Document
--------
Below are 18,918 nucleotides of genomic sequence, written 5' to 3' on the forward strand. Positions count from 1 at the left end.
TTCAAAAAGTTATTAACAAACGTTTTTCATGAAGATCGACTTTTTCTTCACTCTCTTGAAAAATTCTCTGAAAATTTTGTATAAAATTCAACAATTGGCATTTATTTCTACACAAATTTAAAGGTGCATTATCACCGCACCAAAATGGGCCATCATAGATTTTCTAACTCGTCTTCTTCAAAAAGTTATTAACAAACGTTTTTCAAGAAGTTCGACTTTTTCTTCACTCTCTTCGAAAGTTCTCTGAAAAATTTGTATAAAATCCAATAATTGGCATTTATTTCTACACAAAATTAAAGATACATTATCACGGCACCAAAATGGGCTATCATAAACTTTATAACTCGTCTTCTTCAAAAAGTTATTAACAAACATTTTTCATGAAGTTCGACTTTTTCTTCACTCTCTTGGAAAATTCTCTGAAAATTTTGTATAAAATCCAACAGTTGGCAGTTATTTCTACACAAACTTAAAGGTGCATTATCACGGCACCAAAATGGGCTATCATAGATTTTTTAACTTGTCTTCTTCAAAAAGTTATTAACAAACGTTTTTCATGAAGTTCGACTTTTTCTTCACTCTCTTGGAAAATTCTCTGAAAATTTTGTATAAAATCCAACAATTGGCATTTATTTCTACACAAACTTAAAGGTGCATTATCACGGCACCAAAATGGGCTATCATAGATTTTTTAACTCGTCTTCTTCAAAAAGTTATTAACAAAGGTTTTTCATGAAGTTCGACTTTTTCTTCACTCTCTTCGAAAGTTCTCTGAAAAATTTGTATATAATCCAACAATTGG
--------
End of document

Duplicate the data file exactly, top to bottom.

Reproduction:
Below are 18,918 nucleotides of genomic sequence, written 5' to 3' on the forward strand. Positions count from 1 at the left end.
TTCAAAAAGTTATTAACAAACGTTTTTCATGAAGATCGACTTTTTCTTCACTCTCTTGAAAAATTCTCTGAAAATTTTGTATAAAATTCAACAATTGGCATTTATTTCTACACAAATTTAAAGGTGCATTATCACCGCACCAAAATGGGCCATCATAGATTTTCTAACTCGTCTTCTTCAAAAAGTTATTAACAAACGTTTTTCAAGAAGTTCGACTTTTTCTTCACTCTCTTCGAAAGTTCTCTGAAAAATTTGTATAAAATCCAATAATTGGCATTTATTTCTACACAAAATTAAAGATACATTATCACGGCACCAAAATGGGCTATCATAAACTTTATAACTCGTCTTCTTCAAAAAGTTATTAACAAACATTTTTCATGAAGTTCGACTTTTTCTTCACTCTCTTGGAAAATTCTCTGAAAATTTTGTATAAAATCCAACAGTTGGCAGTTATTTCTACACAAACTTAAAGGTGCATTATCACGGCACCAAAATGGGCTATCATAGATTTTTTAACTTGTCTTCTTCAAAAAGTTATTAACAAACGTTTTTCATGAAGTTCGACTTTTTCTTCACTCTCTTGGAAAATTCTCTGAAAATTTTGTATAAAATCCAACAATTGGCATTTATTTCTACACAAACTTAAAGGTGCATTATCACGGCACCAAAATGGGCTATCATAGATTTTTTAACTCGTCTTCTTCAAAAAGTTATTAACAAAGGTTTTTCATGAAGTTCGACTTTTTCTTCACTCTCTTCGAAAGTTCTCTGAAAAATTTGTATATAATCCAACAATTGG